My favourite childhood story goes like this: Bloke has a donkey. He feeds it one heap of hay every day. One day bloke needs to leave for a little while. Being a considerate bloke that he is, he gives his donkey two heaps of hay to survive on. Poor donkey doesn't know which heap of hay to start with, they both look the same, hard choice you see, he wrecks his little donkey brain with this teaser and in the end dies of hunger as no decision is made. (The bloke in this story is Professor Buridan who tells his students until their ears bleed the importance of being able to make a decision in time. The name of the donkey is unknown.)
I have a similar problem. Not only I consider myself a donkey having caried heavy loads in my time but I also suffer from similar undecisiveness as our donkey friend from the previous paragraph.
The most recent example would have to be my trip to Thailand last week. Shopping opportunities there are much greater than in our little Cambodia. I was very much looking forward to shopping. The difference in lifestyle and living conditions is visible immediately after crossing the border in the delightful township of Poipet (renamed Poopet by myself and many others) and Aranya Prathet on the "other" side.
I needed heaphones for my ipod. The old ones melted away in the heat of Cambodia. I found countless stalls. Shops. Street vendors. All selling headphones like they were going out of fashion. In fashionable colours mind you. Pink, green, blue, yellow, red and plain white... I was overwhelmed. I never even got to the stage of choosing or asking for price. I never bought any headphones in Thailand. My ears still hurt from my old worn melted ones I somehow kept for sentimental reasons. Luckily I did as they blocked out the shouting of our Vietnamese fellow passengers in a crammed van back to Cambodia. Thank you, headphones, and thank you, Metallica.
Shopping malls - and I have been to a few before in my previous life - have blown me away this time. You really do need a map (what a country pumpkin you must think!). In the end I had to leave as I could not face the pressure of what I should like,
what I should buy, what my life should be about. Still, the material demons are gnawing at my soul but I am resisting,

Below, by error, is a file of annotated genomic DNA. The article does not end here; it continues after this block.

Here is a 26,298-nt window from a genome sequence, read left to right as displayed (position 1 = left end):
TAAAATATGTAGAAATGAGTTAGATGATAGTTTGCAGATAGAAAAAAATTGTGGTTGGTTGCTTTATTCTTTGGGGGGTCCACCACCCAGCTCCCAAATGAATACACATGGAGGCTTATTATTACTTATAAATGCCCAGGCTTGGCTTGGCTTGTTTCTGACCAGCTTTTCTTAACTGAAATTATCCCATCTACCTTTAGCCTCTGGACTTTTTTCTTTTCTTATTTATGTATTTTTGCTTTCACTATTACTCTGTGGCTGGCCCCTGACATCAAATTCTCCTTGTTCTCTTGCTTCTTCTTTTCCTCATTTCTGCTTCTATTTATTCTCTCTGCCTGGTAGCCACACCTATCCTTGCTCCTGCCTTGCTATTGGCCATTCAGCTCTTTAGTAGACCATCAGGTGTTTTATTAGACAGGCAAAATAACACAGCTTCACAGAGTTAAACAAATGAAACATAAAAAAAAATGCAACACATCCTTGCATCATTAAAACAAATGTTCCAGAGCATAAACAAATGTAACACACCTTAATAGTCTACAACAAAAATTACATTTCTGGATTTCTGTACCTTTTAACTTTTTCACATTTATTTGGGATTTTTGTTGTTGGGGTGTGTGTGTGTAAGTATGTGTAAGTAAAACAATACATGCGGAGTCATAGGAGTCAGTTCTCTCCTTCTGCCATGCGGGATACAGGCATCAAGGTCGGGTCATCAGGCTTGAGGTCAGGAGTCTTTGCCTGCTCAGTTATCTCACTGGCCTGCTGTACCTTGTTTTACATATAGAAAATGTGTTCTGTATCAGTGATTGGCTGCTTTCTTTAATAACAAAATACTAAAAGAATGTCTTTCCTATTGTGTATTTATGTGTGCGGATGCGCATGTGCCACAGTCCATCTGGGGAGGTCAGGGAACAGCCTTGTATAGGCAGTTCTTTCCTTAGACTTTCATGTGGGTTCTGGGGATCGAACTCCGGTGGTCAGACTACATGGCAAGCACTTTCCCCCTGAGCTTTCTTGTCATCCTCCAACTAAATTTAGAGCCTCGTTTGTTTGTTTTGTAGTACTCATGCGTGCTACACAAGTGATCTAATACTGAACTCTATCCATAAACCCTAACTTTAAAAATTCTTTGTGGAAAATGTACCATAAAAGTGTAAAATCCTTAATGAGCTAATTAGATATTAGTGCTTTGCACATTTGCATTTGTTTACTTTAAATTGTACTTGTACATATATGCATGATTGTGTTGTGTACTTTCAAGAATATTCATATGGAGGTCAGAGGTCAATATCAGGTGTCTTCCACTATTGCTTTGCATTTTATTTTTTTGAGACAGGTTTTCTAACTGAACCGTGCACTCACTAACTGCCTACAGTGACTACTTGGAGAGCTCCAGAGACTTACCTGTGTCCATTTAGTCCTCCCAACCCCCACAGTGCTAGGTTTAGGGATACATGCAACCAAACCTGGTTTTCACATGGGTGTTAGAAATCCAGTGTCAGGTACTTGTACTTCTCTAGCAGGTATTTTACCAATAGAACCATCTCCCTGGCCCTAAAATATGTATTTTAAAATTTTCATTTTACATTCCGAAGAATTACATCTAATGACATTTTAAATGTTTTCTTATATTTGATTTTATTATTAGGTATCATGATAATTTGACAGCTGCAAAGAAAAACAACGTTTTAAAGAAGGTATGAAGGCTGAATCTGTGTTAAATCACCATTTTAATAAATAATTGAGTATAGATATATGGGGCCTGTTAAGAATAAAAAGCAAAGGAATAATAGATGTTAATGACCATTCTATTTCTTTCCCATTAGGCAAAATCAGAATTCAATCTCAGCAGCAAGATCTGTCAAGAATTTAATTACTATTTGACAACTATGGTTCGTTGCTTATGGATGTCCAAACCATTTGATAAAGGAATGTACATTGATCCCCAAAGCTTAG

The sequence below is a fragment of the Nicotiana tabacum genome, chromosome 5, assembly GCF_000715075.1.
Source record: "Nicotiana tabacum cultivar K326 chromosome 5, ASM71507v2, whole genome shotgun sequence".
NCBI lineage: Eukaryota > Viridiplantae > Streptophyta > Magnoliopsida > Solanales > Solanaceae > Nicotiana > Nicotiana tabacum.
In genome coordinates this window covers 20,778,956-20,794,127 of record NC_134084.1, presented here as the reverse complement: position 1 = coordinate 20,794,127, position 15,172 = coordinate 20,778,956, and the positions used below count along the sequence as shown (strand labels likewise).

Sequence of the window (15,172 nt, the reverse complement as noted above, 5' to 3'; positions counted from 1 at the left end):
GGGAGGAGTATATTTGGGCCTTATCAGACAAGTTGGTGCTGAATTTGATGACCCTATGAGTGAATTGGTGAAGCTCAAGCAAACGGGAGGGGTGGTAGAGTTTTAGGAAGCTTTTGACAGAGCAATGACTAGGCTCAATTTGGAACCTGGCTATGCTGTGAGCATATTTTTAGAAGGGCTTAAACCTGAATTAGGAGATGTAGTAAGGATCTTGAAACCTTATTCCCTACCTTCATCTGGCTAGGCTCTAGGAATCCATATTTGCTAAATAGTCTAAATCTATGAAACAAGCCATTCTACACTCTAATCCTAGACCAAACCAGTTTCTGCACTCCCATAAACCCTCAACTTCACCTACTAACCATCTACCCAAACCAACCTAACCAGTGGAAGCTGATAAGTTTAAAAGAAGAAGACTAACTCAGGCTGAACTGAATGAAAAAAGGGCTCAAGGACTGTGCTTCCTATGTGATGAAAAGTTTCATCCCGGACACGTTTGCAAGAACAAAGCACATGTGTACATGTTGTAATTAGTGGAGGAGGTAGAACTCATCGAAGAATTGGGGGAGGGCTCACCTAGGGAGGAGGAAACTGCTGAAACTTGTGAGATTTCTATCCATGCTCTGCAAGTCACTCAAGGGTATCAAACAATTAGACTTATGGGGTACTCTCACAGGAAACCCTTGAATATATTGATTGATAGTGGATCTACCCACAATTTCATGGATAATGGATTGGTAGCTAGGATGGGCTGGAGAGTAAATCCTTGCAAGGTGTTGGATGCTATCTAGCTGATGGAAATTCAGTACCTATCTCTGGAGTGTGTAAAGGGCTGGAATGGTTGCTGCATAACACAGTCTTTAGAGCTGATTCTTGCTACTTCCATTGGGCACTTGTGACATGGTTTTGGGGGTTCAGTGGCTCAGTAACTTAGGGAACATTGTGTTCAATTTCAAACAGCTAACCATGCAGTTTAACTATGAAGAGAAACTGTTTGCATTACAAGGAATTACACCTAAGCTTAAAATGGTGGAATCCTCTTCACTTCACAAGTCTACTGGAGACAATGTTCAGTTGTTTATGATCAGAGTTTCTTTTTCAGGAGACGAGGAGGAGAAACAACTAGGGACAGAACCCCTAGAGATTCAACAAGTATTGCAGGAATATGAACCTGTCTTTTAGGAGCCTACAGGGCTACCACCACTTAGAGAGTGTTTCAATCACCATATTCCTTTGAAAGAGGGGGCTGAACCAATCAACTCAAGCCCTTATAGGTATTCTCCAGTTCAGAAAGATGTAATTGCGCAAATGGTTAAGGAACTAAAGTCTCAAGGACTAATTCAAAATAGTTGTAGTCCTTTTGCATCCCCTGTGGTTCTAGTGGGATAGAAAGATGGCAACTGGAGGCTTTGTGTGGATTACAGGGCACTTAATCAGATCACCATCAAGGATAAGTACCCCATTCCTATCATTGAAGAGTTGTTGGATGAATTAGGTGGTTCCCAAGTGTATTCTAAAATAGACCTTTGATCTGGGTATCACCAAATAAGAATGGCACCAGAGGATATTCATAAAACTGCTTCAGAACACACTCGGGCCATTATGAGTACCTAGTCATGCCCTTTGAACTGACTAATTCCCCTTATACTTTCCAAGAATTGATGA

returning to the "jungle" with only two boxes of Marks & Spencers finest tea (on sale) and a few biscuits. Plus one black bra
that actually fits my western boobs and you can cross or remove the straps. Revolutionary.Yes, we do need Thailand.
Shells from the beach add a significant weight to my bag but hey, they were free and there was plenty of them, so don't tell me off for that.
Shopping is very different in Cambodia. In fact, the rural Asia shares the same pattern everywhere or at least I think so.
Number of shops or stalls selling exactly the same thing in a very near proximity to one another. You have seen it before:
roads lined with stalls selling only bananas or jackfruit or any other fruit that is in season or whatever. Sections of markets selling only shoes or hardware. Same goods. Exactly the same. My question is: how do you choose who you will buy from? All bananas are the same yellow. They cost the same. Even the vendors look very similar..... I get confused and walk away and wonder what is the logic behind it? What if, in the land of bananas, you suddenly find yourself craving for melons? Do you have to go to a melon village? And how do you determine who has the best melons? Serious matter here. I need answers.
I was having my half yearly spruce up some time ago and while comfortably seated in a hairdressing chair with foils safely
secured to make me look like an alien, I was mindlessly turning pages whith pretty people on them when a conversation
from the next chair became a little more interesting.
An expat lady, havig lived in Siem Reap for a while, had introduced (I think) sweets to a bunch of kids. Kiddies loved them.
So much in fact, that she had some more brought over from wherever she was from. All gone in a second. She presented the idea to the parents, some of whom had small shops in the neighbourhood, to sell these sweets. This stopped the conversation. Confusion set in. Parents considered the matter carefully. They scratched their chins, rolled their eyes and shrugged eventually with a negative verdict:
"Erhm....but nobody else is selling them..... "
I rest my case, Cambodia, all this time and I still don't understand you. Off to buy some bananas or at least I will try....
anna bella betts
Never still, always on the move, looking for the perfect capture... Cambodia is currently my home, presenting endless opportunities....
In this blog you will find no profound wisdom.
Just accounts of daily life, sometimes about photography, often about wine, occasionally about travel adventures and sometimes about nothing at all.